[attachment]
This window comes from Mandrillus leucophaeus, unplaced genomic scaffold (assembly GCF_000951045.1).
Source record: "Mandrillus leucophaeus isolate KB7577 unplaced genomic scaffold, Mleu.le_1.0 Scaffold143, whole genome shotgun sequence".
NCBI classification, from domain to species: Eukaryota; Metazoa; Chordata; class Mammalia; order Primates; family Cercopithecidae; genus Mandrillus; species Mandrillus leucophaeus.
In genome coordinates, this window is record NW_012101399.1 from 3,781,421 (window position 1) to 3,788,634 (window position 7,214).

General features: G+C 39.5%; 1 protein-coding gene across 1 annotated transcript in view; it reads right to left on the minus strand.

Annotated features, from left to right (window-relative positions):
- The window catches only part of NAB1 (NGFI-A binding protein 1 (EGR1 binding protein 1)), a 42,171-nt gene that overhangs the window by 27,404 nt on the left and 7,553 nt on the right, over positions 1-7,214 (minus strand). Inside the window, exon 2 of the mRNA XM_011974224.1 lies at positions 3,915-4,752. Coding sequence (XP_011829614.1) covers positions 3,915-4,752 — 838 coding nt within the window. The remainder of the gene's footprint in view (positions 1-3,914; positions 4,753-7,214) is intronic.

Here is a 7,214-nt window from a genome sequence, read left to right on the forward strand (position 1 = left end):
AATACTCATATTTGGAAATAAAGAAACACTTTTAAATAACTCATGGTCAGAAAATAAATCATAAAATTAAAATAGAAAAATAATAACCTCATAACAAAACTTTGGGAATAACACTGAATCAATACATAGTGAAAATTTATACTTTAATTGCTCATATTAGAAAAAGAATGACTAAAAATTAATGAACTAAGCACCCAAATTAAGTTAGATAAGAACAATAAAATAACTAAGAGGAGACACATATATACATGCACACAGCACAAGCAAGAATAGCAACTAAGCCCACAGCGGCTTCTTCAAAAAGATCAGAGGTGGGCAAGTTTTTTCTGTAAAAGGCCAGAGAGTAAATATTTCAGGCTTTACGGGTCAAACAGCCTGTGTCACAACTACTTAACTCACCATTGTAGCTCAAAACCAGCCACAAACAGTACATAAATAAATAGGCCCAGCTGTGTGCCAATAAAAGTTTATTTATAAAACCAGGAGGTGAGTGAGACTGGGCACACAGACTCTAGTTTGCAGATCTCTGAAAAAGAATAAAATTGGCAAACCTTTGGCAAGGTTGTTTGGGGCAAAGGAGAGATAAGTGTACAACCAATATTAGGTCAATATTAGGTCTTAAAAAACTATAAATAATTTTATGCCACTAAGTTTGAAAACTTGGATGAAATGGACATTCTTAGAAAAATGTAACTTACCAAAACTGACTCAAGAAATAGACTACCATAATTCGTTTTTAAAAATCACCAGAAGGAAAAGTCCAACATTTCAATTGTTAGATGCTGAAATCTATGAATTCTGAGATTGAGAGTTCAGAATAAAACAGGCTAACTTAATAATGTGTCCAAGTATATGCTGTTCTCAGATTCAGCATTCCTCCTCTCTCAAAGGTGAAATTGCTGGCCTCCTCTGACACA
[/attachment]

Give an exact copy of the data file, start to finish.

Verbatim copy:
This window comes from Mandrillus leucophaeus, unplaced genomic scaffold (assembly GCF_000951045.1).
Source record: "Mandrillus leucophaeus isolate KB7577 unplaced genomic scaffold, Mleu.le_1.0 Scaffold143, whole genome shotgun sequence".
NCBI classification, from domain to species: Eukaryota; Metazoa; Chordata; class Mammalia; order Primates; family Cercopithecidae; genus Mandrillus; species Mandrillus leucophaeus.
In genome coordinates, this window is record NW_012101399.1 from 3,781,421 (window position 1) to 3,788,634 (window position 7,214).

General features: G+C 39.5%; 1 protein-coding gene across 1 annotated transcript in view; it reads right to left on the minus strand.

Annotated features, from left to right (window-relative positions):
- The window catches only part of NAB1 (NGFI-A binding protein 1 (EGR1 binding protein 1)), a 42,171-nt gene that overhangs the window by 27,404 nt on the left and 7,553 nt on the right, over positions 1-7,214 (minus strand). Inside the window, exon 2 of the mRNA XM_011974224.1 lies at positions 3,915-4,752. Coding sequence (XP_011829614.1) covers positions 3,915-4,752 — 838 coding nt within the window. The remainder of the gene's footprint in view (positions 1-3,914; positions 4,753-7,214) is intronic.

Here is a 7,214-nt window from a genome sequence, read left to right on the forward strand (position 1 = left end):
AATACTCATATTTGGAAATAAAGAAACACTTTTAAATAACTCATGGTCAGAAAATAAATCATAAAATTAAAATAGAAAAATAATAACCTCATAACAAAACTTTGGGAATAACACTGAATCAATACATAGTGAAAATTTATACTTTAATTGCTCATATTAGAAAAAGAATGACTAAAAATTAATGAACTAAGCACCCAAATTAAGTTAGATAAGAACAATAAAATAACTAAGAGGAGACACATATATACATGCACACAGCACAAGCAAGAATAGCAACTAAGCCCACAGCGGCTTCTTCAAAAAGATCAGAGGTGGGCAAGTTTTTTCTGTAAAAGGCCAGAGAGTAAATATTTCAGGCTTTACGGGTCAAACAGCCTGTGTCACAACTACTTAACTCACCATTGTAGCTCAAAACCAGCCACAAACAGTACATAAATAAATAGGCCCAGCTGTGTGCCAATAAAAGTTTATTTATAAAACCAGGAGGTGAGTGAGACTGGGCACACAGACTCTAGTTTGCAGATCTCTGAAAAAGAATAAAATTGGCAAACCTTTGGCAAGGTTGTTTGGGGCAAAGGAGAGATAAGTGTACAACCAATATTAGGTCAATATTAGGTCTTAAAAAACTATAAATAATTTTATGCCACTAAGTTTGAAAACTTGGATGAAATGGACATTCTTAGAAAAATGTAACTTACCAAAACTGACTCAAGAAATAGACTACCATAATTCGTTTTTAAAAATCACCAGAAGGAAAAGTCCAACATTTCAATTGTTAGATGCTGAAATCTATGAATTCTGAGATTGAGAGTTCAGAATAAAACAGGCTAACTTAATAATGTGTCCAAGTATATGCTGTTCTCAGATTCAGCATTCCTCCTCTCTCAAAGGTGAAATTGCTGGCCTCCTCTGACACA